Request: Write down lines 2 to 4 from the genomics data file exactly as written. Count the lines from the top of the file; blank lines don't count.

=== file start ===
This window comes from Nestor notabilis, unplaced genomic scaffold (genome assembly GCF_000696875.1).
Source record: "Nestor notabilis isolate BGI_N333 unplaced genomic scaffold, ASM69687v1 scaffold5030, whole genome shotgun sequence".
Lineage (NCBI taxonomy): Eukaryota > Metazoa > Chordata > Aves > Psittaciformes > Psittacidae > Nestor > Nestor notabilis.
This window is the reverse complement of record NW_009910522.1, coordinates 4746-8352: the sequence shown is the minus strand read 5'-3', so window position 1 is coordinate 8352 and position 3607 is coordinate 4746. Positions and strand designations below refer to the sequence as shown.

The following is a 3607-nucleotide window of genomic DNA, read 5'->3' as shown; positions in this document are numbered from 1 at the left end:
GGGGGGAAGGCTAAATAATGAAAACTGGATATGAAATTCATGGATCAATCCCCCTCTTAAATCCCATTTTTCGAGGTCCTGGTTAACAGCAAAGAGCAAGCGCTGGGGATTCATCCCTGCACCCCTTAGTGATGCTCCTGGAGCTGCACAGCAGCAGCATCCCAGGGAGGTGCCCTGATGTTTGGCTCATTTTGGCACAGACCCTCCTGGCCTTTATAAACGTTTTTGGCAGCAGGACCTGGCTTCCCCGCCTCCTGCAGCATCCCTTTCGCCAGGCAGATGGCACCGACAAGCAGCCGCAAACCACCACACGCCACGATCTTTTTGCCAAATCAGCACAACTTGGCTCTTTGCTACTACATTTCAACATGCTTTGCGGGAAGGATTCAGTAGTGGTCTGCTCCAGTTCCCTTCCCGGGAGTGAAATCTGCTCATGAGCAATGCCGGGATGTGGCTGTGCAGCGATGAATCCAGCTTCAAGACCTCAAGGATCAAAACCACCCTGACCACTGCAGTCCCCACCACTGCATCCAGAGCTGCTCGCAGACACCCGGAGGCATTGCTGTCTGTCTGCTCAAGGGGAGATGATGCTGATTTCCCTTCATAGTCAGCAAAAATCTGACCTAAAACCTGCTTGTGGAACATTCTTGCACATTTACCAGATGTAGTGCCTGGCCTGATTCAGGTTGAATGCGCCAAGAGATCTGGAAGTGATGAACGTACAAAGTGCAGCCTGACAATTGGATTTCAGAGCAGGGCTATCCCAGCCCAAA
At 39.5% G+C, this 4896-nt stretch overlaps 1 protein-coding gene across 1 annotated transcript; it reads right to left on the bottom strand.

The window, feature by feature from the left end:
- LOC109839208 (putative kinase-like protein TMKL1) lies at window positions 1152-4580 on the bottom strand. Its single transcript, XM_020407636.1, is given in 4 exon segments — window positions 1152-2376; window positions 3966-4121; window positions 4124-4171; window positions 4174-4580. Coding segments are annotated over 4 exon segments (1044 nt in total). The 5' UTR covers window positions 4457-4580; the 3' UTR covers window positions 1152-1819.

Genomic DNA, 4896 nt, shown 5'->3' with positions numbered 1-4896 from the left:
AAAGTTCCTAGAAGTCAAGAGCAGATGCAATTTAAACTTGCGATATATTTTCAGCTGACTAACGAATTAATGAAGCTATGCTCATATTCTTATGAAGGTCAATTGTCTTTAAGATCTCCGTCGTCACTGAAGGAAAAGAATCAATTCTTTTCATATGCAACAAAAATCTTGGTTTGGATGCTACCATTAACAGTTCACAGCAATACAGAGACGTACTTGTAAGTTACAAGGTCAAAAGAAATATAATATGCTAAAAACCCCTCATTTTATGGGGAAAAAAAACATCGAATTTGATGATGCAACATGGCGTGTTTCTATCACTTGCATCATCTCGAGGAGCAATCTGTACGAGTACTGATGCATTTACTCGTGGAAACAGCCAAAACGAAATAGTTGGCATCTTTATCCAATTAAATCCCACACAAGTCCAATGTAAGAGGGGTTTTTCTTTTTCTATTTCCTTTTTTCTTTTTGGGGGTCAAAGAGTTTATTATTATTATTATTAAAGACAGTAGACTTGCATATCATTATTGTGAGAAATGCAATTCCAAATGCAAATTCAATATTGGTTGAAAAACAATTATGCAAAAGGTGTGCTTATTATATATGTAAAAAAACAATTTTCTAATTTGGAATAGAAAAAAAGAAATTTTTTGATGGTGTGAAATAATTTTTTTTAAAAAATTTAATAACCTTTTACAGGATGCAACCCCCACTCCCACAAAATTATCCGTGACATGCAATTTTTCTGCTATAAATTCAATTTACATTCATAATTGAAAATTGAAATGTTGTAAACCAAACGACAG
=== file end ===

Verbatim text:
Source record: "Nestor notabilis isolate BGI_N333 unplaced genomic scaffold, ASM69687v1 scaffold5030, whole genome shotgun sequence".
Lineage (NCBI taxonomy): Eukaryota > Metazoa > Chordata > Aves > Psittaciformes > Psittacidae > Nestor > Nestor notabilis.
This window is the reverse complement of record NW_009910522.1, coordinates 4746-8352: the sequence shown is the minus strand read 5'-3', so window position 1 is coordinate 8352 and position 3607 is coordinate 4746. Positions and strand designations below refer to the sequence as shown.